An interchange I had with William Thornton a few weeks ago caused me to think about advice given to me by old preachers. I was ordained to the gospel ministry at the FBC of Bentonville, Arkansas, in 1971. Several older pastors gave me advice and counsel, both that day and in the following weeks. I wish I could remember all they told me, but I do remember these gems.
Preach the Word and love your people. Probably, all our Voices readers have heard this one. It’s really common, but it is common for a reason. It is good advice. A pastor should focus on preaching the Bible, and he should love his people. Now, not all members are easy to love, but we should pray for grace to love them all.
The more the people know, the more the people will give. The pastor who told me this tried to help me understand that knowing the need will motivate people to give money or time or whatever. I’ve found this to be true. When I’ve presented a need clearly, God’s people have responded generously.
If you don’t know what to preach, then just brag on Jesus. I grew up in the Ozarks, and this sounds like a mountain preacher. I’ve shared this with my students over the years. A preacher can’t go wrong magnifying the Lord Jesus. Probably, we don’t do it enough. I have preached in many countries around the world, and there is a spiritual magnetism in Jesus Christ that attracts people of all cultures.
If you’re in a building program, show them the bricks. The pastor who shared this emphasized the importance of making a financial appeal practical and concrete. Organizations like Compassion International (which I commend to you) do this by saying “Giving $19 a month will feed this child.” If you are trying to raise money for a building, tell your folks that a gift of $100 will purchase 30 bricks.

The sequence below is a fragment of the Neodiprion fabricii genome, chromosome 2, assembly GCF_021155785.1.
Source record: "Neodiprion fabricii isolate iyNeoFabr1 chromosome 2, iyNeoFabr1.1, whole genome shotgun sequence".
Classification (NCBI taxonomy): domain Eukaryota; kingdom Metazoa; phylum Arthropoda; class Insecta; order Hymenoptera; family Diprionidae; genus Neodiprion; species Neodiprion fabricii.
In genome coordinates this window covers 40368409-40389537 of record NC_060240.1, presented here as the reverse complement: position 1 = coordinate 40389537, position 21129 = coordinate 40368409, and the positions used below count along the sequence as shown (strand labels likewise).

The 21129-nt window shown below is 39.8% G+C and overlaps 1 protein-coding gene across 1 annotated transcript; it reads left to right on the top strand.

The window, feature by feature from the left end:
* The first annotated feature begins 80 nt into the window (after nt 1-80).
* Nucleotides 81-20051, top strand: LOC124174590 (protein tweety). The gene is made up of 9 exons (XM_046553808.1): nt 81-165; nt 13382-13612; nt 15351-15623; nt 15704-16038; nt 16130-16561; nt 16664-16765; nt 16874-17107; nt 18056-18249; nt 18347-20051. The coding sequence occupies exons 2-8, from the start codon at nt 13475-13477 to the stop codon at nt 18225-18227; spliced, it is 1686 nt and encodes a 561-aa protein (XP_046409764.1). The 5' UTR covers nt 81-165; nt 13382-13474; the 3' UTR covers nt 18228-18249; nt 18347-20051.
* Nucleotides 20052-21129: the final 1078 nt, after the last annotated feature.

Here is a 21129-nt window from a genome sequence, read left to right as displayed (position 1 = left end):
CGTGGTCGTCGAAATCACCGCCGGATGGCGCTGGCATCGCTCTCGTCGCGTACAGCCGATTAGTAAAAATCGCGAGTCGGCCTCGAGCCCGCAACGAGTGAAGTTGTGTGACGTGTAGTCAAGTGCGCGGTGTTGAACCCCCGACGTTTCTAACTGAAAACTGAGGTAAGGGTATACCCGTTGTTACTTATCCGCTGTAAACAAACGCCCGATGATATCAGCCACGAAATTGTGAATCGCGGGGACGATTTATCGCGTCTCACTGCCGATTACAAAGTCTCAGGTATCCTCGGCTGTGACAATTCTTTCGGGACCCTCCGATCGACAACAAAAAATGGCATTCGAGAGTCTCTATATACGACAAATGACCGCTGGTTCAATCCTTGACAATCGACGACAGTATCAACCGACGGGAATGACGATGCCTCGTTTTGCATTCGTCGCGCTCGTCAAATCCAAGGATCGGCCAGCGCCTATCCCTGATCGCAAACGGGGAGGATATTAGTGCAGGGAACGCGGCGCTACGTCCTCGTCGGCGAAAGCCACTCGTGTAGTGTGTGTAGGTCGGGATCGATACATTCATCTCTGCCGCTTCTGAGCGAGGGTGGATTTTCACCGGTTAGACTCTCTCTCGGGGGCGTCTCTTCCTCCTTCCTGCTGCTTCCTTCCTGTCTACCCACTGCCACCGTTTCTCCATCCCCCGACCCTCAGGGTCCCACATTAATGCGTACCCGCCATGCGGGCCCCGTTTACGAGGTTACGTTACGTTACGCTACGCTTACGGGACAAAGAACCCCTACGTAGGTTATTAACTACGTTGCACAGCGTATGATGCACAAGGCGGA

Tell the truth and trust the people. This means that openness and transparency are the best policy. If you try to cover up something, the problem will be compounded. Of course, sometimes there are legalities involved, but usually we can be open with our members.
Study and pray in the morning and visit in the afternoon. This is advice Dr. W. A. Criswell gave to his “preacher boys.” It is good advice. A pastor does need to spend time in prayer and sermon preparation, but he also needs to get out among the flock. There is a trend now for pastors to spend all their time in the office. If you do that, you won’t understand your people. Beyond that, you need to visit members in the hospital and evangelize the lost. This advice leads to a healthy balance.
God won’t put baby Christians in a refrigerator. This means that God won’t bless a spiritually cold church with new converts.
Announce your Bible text twice. Then, when the pages stop rustling, begin reading your text. Of course, when I was a young preacher, no one imagined electronic devices with the Bible on them. Still, lots of folks (like me) bring a Bible with paper pages to church. So, you can listen for those pages. Also, it is always good to announce your Bible text twice.
Don’t mess with the cemetery and don’t mess with the WMU. You can’t win if you get involved with a fuss about the church cemetery, and you can’t win by interjecting yourself into a WMU spat. One pastor told me emphatically, “I will never ever accept another church that owns a cemetery.”
The success of your pastorate will be measured by how the church does after you leave. The pastor of our church during my high school years, Rhine McMurray, taught me this. He meant that a good pastor trains lay leaders who will lead the church well after he leaves. If the church falls apart after the pastor leaves, then he did not develop strong church leaders.
I’ve benefited a lot from the advice of older pastors. Now, that I’m an old preacher, I need to advise and mentor young preachers, who are just beginning. I’m thinking that I need to be more proactive in that regard. If you are just beginning in ministry, seek a wise, older pastor who can advise you and warn you. We’re all in this together!